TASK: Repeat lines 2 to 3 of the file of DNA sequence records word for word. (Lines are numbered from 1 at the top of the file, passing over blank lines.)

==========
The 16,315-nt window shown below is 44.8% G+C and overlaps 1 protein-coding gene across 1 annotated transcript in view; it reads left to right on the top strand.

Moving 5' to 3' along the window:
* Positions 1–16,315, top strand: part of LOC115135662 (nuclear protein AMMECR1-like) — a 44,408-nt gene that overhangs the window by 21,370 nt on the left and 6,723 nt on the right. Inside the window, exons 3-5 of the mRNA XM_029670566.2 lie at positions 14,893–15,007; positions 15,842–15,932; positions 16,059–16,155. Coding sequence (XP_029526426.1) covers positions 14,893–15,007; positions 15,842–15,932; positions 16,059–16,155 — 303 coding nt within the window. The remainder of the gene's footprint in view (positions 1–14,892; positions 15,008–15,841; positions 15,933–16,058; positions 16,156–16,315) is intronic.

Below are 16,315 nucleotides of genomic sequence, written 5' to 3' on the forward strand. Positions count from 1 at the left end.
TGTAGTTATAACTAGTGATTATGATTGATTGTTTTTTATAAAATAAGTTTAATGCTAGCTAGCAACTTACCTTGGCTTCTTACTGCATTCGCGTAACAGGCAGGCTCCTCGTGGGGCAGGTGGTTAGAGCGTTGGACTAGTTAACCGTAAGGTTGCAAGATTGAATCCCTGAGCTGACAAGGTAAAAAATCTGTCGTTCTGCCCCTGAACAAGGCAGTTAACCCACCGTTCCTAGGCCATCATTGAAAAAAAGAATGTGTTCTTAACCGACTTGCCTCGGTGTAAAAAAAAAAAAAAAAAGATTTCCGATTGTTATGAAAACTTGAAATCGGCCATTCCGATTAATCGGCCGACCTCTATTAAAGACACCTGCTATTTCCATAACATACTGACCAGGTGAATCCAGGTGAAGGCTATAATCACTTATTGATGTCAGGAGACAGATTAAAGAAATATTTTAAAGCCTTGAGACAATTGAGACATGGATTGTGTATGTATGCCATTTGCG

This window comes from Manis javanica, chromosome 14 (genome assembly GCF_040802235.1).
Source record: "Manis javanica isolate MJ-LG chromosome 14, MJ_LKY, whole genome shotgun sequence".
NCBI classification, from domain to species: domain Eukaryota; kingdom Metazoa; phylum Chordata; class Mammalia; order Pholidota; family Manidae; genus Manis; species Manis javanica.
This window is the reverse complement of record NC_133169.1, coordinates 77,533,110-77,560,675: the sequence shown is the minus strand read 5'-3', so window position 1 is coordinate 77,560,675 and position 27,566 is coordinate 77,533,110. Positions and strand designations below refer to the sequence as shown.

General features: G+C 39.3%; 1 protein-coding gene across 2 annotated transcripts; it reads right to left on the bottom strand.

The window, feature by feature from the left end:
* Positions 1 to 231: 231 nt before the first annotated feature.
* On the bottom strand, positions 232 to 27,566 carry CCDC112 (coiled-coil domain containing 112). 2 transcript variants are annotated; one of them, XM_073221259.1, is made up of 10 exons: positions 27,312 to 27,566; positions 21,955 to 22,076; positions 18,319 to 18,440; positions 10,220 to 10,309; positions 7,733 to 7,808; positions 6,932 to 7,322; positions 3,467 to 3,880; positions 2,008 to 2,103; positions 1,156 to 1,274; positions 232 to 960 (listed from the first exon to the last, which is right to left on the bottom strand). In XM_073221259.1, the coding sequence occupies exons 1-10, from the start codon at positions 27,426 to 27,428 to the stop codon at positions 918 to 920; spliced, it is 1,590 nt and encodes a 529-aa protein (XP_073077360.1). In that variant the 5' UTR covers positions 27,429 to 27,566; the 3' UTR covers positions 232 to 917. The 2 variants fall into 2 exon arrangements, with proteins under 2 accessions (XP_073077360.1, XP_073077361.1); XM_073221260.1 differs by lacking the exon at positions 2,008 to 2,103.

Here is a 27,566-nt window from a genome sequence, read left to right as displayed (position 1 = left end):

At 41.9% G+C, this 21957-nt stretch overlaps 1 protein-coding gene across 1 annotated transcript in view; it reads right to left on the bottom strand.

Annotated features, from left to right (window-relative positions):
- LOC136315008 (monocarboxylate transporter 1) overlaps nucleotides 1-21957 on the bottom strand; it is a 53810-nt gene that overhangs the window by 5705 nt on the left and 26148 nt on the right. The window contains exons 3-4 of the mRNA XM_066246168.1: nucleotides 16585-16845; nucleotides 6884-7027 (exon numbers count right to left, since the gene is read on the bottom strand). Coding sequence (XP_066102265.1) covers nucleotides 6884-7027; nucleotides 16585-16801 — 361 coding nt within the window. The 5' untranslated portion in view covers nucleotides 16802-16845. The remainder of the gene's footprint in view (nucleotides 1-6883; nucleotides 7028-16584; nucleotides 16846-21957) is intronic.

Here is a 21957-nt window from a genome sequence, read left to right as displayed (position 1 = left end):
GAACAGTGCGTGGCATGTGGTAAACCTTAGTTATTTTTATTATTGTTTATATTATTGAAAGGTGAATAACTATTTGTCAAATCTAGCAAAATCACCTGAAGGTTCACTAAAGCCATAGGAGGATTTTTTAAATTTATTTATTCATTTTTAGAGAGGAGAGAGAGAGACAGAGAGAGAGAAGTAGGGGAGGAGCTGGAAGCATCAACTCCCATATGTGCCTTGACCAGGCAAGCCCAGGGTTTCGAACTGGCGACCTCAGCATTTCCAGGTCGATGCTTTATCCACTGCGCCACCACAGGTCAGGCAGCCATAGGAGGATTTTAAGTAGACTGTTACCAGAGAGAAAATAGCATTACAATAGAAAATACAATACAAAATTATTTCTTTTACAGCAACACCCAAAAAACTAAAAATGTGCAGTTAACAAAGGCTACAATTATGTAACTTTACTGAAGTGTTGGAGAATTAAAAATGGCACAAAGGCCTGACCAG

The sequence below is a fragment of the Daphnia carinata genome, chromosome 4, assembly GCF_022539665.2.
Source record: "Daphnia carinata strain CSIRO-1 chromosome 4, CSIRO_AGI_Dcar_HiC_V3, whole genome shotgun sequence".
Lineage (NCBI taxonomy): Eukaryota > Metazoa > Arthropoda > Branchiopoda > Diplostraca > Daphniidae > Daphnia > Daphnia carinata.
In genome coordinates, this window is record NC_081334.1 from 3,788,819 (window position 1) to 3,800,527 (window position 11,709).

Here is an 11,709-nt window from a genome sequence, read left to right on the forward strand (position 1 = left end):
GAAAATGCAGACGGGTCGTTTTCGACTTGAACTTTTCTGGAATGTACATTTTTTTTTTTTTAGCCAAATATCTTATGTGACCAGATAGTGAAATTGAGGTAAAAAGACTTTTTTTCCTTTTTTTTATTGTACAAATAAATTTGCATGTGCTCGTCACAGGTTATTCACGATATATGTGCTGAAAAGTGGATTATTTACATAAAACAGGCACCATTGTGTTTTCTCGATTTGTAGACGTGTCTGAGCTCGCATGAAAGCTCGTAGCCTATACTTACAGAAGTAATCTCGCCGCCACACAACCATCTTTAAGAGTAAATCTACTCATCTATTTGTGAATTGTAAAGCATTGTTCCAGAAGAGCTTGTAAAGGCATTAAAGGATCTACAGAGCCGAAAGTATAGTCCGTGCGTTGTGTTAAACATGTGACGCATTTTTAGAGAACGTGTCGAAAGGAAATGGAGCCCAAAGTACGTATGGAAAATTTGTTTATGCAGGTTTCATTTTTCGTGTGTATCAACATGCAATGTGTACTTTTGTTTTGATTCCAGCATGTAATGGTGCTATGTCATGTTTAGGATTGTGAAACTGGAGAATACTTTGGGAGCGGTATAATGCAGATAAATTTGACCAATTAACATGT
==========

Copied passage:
Moving 5' to 3' along the window:
* Positions 1–16,315, top strand: part of LOC115135662 (nuclear protein AMMECR1-like) — a 44,408-nt gene that overhangs the window by 21,370 nt on the left and 6,723 nt on the right. Inside the window, exons 3-5 of the mRNA XM_029670566.2 lie at positions 14,893–15,007; positions 15,842–15,932; positions 16,059–16,155. Coding sequence (XP_029526426.1) covers positions 14,893–15,007; positions 15,842–15,932; positions 16,059–16,155 — 303 coding nt within the window. The remainder of the gene's footprint in view (positions 1–14,892; positions 15,008–15,841; positions 15,933–16,058; positions 16,156–16,315) is intronic.